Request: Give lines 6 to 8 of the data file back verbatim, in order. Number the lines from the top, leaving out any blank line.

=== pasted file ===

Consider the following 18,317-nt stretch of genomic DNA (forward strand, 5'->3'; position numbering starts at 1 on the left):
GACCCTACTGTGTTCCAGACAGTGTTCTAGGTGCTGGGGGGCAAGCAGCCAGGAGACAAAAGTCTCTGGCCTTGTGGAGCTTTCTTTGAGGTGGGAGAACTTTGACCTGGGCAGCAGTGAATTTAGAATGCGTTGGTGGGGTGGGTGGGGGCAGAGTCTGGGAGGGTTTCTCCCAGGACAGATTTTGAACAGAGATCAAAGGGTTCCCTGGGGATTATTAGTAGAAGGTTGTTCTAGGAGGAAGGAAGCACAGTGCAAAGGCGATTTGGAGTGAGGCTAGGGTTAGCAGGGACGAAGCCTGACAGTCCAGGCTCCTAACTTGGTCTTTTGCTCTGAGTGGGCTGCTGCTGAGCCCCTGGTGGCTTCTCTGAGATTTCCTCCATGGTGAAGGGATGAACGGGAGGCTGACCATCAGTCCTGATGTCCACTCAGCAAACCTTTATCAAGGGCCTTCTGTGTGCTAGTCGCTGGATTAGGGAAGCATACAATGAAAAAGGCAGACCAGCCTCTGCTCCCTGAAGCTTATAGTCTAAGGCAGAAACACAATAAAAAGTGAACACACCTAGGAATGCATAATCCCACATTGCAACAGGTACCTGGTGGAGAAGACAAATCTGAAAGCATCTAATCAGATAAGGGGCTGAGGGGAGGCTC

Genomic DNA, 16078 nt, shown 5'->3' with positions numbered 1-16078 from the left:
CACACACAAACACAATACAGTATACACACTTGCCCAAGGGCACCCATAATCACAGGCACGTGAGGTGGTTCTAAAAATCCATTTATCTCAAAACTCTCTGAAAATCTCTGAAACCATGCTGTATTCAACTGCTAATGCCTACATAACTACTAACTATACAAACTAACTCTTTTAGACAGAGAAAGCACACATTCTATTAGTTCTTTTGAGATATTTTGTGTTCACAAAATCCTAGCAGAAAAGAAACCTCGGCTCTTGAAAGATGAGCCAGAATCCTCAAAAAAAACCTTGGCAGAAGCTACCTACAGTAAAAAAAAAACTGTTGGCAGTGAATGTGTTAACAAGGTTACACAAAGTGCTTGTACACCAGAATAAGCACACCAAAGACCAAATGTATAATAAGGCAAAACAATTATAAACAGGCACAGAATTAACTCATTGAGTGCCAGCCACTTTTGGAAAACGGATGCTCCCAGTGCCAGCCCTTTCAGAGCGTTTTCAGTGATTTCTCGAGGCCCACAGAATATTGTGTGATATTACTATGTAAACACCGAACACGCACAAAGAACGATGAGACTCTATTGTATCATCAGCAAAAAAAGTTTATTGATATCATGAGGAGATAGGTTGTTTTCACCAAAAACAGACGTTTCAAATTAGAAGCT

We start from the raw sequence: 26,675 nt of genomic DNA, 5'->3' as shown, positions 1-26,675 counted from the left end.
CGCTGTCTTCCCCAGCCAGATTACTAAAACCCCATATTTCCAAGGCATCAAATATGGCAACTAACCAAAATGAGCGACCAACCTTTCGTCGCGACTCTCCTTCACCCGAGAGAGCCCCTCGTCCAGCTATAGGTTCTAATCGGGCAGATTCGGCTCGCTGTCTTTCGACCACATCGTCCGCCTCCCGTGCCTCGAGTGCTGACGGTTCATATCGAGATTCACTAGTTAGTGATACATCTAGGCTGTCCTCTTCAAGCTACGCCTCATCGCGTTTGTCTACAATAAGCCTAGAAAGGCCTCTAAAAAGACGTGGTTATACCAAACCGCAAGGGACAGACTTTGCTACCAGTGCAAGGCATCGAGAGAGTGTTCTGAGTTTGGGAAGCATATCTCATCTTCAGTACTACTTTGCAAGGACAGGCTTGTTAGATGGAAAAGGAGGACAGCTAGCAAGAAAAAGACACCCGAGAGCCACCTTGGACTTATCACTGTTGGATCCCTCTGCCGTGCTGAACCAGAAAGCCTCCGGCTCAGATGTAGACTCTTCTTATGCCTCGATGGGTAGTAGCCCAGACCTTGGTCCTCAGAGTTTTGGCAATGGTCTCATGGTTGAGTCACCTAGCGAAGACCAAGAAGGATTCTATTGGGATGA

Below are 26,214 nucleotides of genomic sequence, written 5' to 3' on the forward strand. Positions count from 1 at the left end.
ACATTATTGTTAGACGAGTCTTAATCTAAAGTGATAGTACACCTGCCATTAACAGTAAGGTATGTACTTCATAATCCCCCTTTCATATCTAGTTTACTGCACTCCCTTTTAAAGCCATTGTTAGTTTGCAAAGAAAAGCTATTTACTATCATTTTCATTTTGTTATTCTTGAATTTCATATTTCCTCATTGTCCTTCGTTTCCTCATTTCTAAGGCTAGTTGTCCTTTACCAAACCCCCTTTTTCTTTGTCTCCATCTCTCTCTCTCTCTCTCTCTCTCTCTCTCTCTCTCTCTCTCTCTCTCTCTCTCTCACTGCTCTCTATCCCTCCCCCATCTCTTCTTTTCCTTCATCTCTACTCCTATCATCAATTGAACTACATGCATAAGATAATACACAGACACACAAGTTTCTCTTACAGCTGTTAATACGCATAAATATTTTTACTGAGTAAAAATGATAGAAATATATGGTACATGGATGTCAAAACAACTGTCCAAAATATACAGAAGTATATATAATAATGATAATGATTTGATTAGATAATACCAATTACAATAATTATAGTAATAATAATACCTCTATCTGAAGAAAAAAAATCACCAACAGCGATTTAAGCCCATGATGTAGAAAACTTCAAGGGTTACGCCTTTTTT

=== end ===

CGCTGTCTTCCCCAGCCAGATTACTAAAACCCCATATTTCCAAGGCATCAAATATGGCAACTAACCAAAATGAGCGACCAACCTTTCGTCGCGACTCTCCTTCACCCGAGAGAGCCCCTCGTCCAGCTATAGGTTCTAATCGGGCAGATTCGGCTCGCTGTCTTTCGACCACATCGTCCGCCTCCCGTGCCTCGAGTGCTGACGGTTCATATCGAGATTCACTAGTTAGTGATACATCTAGGCTGTCCTCTTCAAGCTACGCCTCATCGCGTTTGTCTACAATAAGCCTAGAAAGGCCTCTAAAAAGACGTGGTTATACCAAACCGCAAGGGACAGACTTTGCTACCAGTGCAAGGCATCGAGAGAGTGTTCTGAGTTTGGGAAGCATATCTCATCTTCAGTACTACTTTGCAAGGACAGGCTTGTTAGATGGAAAAGGAGGACAGCTAGCAAGAAAAAGACACCCGAGAGCCACCTTGGACTTATCACTGTTGGATCCCTCTGCCGTGCTGAACCAGAAAGCCTCCGGCTCAGATGTAGACTCTTCTTATGCCTCGATGGGTAGTAGCCCAGACCTTGGTCCTCAGAGTTTTGGCAATGGTCTCATGGTTGAGTCACCTAGCGAAGACCAAGAAGGATTCTATTGGGATGA

Below are 26,214 nucleotides of genomic sequence, written 5' to 3' on the forward strand. Positions count from 1 at the left end.
ACATTATTGTTAGACGAGTCTTAATCTAAAGTGATAGTACACCTGCCATTAACAGTAAGGTATGTACTTCATAATCCCCCTTTCATATCTAGTTTACTGCACTCCCTTTTAAAGCCATTGTTAGTTTGCAAAGAAAAGCTATTTACTATCATTTTCATTTTGTTATTCTTGAATTTCATATTTCCTCATTGTCCTTCGTTTCCTCATTTCTAAGGCTAGTTGTCCTTTACCAAACCCCCTTTTTCTTTGTCTCCATCTCTCTCTCTCTCTCTCTCTCTCTCTCTCTCTCTCTCTCTCTCTCTCTCTCTCTCACTGCTCTCTATCCCTCCCCCATCTCTTCTTTTCCTTCATCTCTACTCCTATCATCAATTGAACTACATGCATAAGATAATACACAGACACACAAGTTTCTCTTACAGCTGTTAATACGCATAAATATTTTTACTGAGTAAAAATGATAGAAATATATGGTACATGGATGTCAAAACAACTGTCCAAAATATACAGAAGTATATATAATAATGATAATGATTTGATTAGATAATACCAATTACAATAATTATAGTAATAATAATACCTCTATCTGAAGAAAAAAAATCACCAACAGCGATTTAAGCCCATGATGTAGAAAACTTCAAGGGTTACGCCTTTTTT